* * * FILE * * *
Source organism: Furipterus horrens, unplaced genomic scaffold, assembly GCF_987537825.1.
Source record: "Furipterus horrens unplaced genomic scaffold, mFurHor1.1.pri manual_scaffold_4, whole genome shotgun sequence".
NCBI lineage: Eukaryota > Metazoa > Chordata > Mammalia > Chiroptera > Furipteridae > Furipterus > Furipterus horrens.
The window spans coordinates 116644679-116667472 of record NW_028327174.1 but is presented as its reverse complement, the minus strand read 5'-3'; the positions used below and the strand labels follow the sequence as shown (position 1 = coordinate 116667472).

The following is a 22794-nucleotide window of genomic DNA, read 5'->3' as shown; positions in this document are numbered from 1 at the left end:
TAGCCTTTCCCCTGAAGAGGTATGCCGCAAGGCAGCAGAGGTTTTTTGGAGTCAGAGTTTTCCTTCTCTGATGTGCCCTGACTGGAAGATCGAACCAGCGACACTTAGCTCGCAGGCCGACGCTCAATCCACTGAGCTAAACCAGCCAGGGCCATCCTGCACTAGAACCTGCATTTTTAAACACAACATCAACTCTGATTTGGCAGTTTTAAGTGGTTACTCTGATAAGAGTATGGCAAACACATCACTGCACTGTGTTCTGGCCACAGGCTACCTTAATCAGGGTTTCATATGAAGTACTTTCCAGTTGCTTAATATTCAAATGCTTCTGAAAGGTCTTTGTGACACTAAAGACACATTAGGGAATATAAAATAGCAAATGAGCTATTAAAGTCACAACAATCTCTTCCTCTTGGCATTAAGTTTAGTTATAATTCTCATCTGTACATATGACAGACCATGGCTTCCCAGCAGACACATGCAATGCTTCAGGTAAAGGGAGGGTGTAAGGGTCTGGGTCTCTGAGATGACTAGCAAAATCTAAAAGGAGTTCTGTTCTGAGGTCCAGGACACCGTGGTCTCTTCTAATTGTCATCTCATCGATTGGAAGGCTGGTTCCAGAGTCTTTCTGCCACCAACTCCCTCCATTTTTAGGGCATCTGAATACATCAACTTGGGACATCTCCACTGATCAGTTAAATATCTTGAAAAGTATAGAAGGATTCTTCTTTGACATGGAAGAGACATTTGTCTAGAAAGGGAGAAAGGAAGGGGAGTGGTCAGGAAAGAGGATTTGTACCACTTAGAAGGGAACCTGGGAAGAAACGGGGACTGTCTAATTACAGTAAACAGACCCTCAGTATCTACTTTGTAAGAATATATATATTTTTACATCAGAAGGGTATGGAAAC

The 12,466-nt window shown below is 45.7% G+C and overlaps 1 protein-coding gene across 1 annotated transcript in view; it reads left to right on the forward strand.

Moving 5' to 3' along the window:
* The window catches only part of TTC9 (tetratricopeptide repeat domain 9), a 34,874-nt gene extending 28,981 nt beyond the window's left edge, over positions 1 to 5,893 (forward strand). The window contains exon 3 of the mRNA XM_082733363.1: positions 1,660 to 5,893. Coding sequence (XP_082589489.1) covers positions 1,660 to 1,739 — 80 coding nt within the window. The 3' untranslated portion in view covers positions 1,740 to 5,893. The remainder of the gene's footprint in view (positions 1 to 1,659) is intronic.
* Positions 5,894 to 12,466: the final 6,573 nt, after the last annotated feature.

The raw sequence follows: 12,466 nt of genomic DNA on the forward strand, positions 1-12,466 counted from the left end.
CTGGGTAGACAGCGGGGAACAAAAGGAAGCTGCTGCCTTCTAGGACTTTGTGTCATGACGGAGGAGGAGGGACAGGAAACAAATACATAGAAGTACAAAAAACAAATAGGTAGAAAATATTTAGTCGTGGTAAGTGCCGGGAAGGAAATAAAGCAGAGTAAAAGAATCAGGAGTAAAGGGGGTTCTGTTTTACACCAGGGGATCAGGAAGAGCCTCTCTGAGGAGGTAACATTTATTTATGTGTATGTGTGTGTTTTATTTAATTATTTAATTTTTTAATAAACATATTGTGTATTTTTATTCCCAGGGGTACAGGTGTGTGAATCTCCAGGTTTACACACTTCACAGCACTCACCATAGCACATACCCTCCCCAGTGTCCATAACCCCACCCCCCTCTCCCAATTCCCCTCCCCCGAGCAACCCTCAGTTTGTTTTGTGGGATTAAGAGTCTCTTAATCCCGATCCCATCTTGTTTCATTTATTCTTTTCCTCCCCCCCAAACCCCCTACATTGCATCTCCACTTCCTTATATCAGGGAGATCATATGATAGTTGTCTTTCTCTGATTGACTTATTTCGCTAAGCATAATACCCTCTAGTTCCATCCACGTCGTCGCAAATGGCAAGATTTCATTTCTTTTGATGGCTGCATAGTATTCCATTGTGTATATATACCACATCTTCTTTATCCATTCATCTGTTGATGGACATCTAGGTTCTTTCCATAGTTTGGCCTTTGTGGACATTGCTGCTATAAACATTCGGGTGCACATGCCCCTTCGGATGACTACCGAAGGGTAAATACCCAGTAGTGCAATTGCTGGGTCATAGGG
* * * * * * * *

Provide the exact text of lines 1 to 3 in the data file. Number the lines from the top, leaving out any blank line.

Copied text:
Source organism: Furipterus horrens, unplaced genomic scaffold, assembly GCF_987537825.1.
Source record: "Furipterus horrens unplaced genomic scaffold, mFurHor1.1.pri manual_scaffold_4, whole genome shotgun sequence".
NCBI lineage: Eukaryota > Metazoa > Chordata > Mammalia > Chiroptera > Furipteridae > Furipterus > Furipterus horrens.